Electronic Thesis and Dissertation Repository

Degree

Master of Engineering Science

Program

Electrical and Computer Engineering

Supervisor(s)

Dr. Ken McIsaac

Abstract

A major component of the infrastructure of any modern city is a network of underground pipes that transport drinking water, storm water and sewage. Most of the pipes currently being used are made out of concrete or various plastics. As with any material, they have an expected lifespan after which deterioration begins to occur. This can result in cracks, and in some cases, even large holes in the pipe which can cause a complete loss of function of the pipe. These defects invariably lead to water losses that necessitate the repair of the pipeline, which is an expensive undertaking.

The purpose of this thesis is to give a detailed report of the development and testing of a robot with a spray head that is autonomously controlled. This spray head will deposit a liquid material onto the pipe that will then cure to form the new interior wall of the pipe. The design of the robot most suited to this task is a Stewart platform: a parallel manipulator that uses prismatic actuators to control a single end-effector. In contrast to the traditional Stewart platform design, which has six independently controlled legs that are used to control the position of the top platform, a novel design is used which has only three independently controlled legs. The advantages of this design are less weight, less complicated kinematics and a smaller design envelope. A circular trajectory was implemented in the microcontroller code and the accuracy of the Stewart platform was evaluated using videos and image processing techniques.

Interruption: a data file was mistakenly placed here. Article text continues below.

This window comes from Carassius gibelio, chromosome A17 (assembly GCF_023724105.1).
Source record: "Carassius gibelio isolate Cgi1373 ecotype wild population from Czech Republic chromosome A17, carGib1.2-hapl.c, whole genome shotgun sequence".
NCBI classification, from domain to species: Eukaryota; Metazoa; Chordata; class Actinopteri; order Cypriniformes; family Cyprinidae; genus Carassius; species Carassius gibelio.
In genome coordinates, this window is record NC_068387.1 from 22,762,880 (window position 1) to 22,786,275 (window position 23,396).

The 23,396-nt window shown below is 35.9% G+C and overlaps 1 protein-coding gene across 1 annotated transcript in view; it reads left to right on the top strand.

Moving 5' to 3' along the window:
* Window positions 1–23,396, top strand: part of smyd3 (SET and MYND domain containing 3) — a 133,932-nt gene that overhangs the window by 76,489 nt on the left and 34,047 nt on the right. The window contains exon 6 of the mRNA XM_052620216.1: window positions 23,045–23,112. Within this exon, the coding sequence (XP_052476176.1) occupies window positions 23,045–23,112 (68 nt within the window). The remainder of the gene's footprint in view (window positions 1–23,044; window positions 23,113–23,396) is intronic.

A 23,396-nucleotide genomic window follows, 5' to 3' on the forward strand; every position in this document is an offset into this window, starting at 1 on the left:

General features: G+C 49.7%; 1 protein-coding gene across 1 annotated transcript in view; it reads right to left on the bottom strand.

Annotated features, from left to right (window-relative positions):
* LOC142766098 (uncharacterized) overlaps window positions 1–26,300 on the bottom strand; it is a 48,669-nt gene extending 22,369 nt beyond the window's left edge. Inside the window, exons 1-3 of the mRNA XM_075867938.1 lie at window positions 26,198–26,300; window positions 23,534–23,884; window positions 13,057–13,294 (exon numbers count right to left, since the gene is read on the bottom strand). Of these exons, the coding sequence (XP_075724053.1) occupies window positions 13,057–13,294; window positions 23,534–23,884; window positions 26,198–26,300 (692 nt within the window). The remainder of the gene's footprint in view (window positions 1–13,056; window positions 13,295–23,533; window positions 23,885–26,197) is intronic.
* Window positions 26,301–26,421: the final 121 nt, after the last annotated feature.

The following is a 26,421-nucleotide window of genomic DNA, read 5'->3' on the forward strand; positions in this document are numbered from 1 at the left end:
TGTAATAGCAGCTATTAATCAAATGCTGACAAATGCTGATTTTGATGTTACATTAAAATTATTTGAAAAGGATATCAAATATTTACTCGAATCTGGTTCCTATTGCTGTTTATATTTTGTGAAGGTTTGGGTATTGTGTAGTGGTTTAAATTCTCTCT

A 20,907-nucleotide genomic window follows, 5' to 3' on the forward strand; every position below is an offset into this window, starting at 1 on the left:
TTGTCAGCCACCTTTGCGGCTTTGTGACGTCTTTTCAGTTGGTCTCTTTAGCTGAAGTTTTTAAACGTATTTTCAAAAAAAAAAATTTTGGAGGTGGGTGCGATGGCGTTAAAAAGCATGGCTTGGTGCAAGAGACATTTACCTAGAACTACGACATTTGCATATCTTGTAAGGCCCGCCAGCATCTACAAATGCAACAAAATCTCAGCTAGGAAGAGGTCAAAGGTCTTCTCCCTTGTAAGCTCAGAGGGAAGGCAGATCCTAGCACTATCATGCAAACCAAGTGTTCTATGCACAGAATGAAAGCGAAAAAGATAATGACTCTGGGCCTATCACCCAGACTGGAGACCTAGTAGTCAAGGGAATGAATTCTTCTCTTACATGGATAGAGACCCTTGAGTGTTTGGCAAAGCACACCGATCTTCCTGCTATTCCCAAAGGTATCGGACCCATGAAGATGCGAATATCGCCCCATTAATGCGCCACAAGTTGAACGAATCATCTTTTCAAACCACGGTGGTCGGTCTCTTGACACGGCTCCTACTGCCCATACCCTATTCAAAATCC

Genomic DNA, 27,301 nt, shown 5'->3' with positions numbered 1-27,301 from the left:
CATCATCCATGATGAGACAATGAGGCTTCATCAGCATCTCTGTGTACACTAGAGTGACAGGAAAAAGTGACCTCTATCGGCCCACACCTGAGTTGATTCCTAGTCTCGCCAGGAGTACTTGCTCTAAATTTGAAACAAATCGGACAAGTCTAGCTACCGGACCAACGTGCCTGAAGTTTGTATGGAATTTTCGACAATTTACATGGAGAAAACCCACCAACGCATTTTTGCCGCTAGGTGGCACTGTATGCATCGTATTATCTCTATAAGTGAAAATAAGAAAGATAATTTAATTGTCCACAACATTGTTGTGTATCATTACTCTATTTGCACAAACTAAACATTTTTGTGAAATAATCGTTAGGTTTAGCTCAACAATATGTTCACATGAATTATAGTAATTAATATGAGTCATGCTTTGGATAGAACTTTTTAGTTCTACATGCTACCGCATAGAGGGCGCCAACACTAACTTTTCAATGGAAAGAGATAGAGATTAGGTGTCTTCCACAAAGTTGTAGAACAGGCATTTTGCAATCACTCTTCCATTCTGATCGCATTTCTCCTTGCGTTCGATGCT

An optimization algorithm is proposed which combines the controlled random search algorithm and the particle swarm optimization algorithm. The effectiveness of this algorithm is demonstrated by selecting the design parameters of a 3-DOF Stewart platform so that the radius of the circular spray path is maximized.


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